Wednesday, 7 November 2018

Interpreting US Profits (1) Of Brollies and Parasols

Of Brollies and Parasols

Michael Roberts' blog provides a wealth of useful data, and a range of charts, illustrating that data. Having formerly worked for Morgan Stanley, before becoming chief economist, in 1994, of a firm specialising in financial management and strategy, he has a greater access to research resources than most of us, and the tools, from many years involvement in that field, to analyse and present that data. He provides a great service in doing so. 

However, there is a danger when having access to all of this data, and being so used to interpreting it in the way that financial pundits, and investment bankers, are prone to doing, that you fall foul of the danger of empiricism, and of confusing cause with effect. There is a strong correlation between people carrying umbrellas with days when it is raining, rather than when it is sunny. But, it's important to recognise that it is not the act of carrying an umbrella that leads to it raining, rather it is the fact of rain that leads more people to carry an umbrella. It's also important to recognise the difference between an umbrella used to shield you from the rain, and a parasol, used to shield you from the sun's rays. Just as it's necessary to understand that not all falls in the rate of profit are caused by Marx's Law of the Tendency for the Rate of Profit to Fall, resulting from a rise in the technical composition of capital. Profits can be squeezed for entirely opposite reasons, and reflect different economic conditions, and stages within the economic cycle. Understanding that relationship can't be ascertained simply by collating the data, it requires an underlying theory to frame its interpretation. The problem then becomes, if you have a theory, do you simply collate data that supports it (confirmation bias), or do you interpret the data in a way that again simply confirms the hypothesis you sought to test, even if the actual data, on closer inspection, invalidate that hypothesis. 

The Russian Narodniks, for example, believed that it was possible for Russia to go straight from the existence of village communal production to Socialism. Their economists, like N.F. Danielson, collected huge amounts of data, which they sought to present as supporting their argument. They tried to argue that the very obvious accumulation of capital, and extension of capitalist production that was occurring in Russia, was an aberration, that it was somehow an alien imposition, being imposed from without, on Russia, by imperialism. It took Lenin, a vast amount of forensic analysis of the data they presented, to show that, in fact, it proved the opposite of what they sought to prove, and what it appeared to show on the surface, and that, in Russia, as elsewhere, in fact, a process of differentiation of the peasantry, into a bourgeoisie and proletariat, was taking place, leading to the development of capitalism in Russia.   Lenin, spent a long time criticising this Narodnik trend of Economic Romanticism, whose basis was, in fact, the adoption of a Sismondist anti-capitalism.  A similar trend today, can be seen amongst the various "anti-imperialist" proponents.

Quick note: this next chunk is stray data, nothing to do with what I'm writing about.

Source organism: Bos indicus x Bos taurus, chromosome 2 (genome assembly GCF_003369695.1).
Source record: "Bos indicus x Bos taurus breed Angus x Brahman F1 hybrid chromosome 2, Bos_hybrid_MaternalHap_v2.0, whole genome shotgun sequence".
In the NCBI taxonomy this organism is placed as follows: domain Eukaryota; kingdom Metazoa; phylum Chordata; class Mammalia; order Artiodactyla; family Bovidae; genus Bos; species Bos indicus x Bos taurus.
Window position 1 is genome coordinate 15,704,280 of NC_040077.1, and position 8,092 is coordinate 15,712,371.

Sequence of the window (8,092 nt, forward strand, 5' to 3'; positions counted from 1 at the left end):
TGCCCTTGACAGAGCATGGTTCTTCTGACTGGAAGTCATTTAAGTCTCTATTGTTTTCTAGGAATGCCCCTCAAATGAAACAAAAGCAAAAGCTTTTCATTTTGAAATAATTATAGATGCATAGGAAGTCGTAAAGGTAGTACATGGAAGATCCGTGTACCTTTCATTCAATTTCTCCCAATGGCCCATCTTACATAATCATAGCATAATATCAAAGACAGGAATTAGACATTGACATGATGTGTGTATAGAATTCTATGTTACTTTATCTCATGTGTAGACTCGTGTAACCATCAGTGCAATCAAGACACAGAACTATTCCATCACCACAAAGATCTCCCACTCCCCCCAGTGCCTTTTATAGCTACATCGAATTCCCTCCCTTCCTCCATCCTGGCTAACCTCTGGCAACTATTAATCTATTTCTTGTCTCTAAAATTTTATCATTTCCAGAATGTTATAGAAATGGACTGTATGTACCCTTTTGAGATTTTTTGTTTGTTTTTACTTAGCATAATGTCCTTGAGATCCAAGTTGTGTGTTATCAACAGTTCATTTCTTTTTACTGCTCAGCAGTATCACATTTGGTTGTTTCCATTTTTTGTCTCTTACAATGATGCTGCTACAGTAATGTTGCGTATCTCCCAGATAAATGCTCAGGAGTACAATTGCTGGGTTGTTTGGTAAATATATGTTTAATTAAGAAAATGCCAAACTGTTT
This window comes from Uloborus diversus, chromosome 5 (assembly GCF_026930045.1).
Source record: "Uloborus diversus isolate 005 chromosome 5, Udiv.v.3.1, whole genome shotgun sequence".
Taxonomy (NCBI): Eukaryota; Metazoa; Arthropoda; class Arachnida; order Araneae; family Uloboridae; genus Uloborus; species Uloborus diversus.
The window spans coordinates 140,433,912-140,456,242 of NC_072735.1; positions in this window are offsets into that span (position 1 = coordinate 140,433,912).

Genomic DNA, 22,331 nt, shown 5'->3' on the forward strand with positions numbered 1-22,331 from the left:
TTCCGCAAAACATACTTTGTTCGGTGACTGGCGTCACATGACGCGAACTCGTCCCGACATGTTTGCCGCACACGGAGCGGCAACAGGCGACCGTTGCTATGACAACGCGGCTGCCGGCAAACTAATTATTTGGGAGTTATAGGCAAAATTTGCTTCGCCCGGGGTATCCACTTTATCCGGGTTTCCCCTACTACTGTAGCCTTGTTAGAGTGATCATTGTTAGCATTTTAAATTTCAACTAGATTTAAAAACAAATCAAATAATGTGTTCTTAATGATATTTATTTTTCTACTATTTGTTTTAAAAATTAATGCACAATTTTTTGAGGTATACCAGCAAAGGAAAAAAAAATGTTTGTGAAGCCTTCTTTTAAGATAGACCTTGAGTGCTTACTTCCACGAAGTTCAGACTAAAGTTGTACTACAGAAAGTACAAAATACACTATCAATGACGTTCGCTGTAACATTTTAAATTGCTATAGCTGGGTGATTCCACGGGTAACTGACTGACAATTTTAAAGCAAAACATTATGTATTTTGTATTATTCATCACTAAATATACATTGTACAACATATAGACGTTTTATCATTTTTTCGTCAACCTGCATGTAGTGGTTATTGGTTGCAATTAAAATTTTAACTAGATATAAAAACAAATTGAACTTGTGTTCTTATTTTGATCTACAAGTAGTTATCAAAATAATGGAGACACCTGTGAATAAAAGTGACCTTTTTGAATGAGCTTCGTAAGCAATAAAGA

I think that Michael Roberts falls into a similar trap. Michael supports the view that crises of overproduction are the result of Marx's Law of The Tendency for the Rate of Profit to Fall. In order to support this argument, he also defends the use of historic prices, as the basis for the calculation of that rate of profit, as also proposed by the proponents of the Temporal Single System Interpretation, which Michael also supports. In a recent post, Michael provides a wealth of data on the current state of the US economy, and its rate of profit, which he seeks to use to justify his thesis in relation to the law of a falling rate of profit, and the onset of crises. The trouble is that a) the underlying theory presented in relation to Marx's Law of the Tendency for the Rate of Profit, is wrong, b) the data presented in relation to the US rate of profit, is not, despite what Michael claims, a presentation based upon any of the concepts of the rate of profit developed by Marx, but is more closely associated with a Ricardian calculation of the rate of profit, as really a rate of surplus value, c) the use of historic prices, as the basis for calculating the rate of profit is inconsistent with Marx's theory, and undermines, Marx's labour theory of value itself, in a similar way to how Ricardo's followers, in trying to defend Ricardo, undermined the Ricardian theory of value, by actually abandoning the fundamental tenets of his theory of value. 

I have set out in the past why calculations of the rate of profit are wrong, as well as what is wrong with many presentations of Marx's Law of the Falling Rate of Profit, and with the idea that it is a basis of, crises of overproduction, rather than the means by which such crises are overcome. I have also demonstrated that the use of historic pricing is not consistent with Marx's theory of social reproduction, and his calculation of the rate of profit. In this series of posts, I seek to bring these together in examining Michael's current post in relation to the US rate of profit, and the conclusions he draws from it. 

In Part 2, tomorrow, I will examine, Michael's calculation of what he says is the current US rate of profit, calculated “a la Marx”, and show why, on several counts, it is no such thing.

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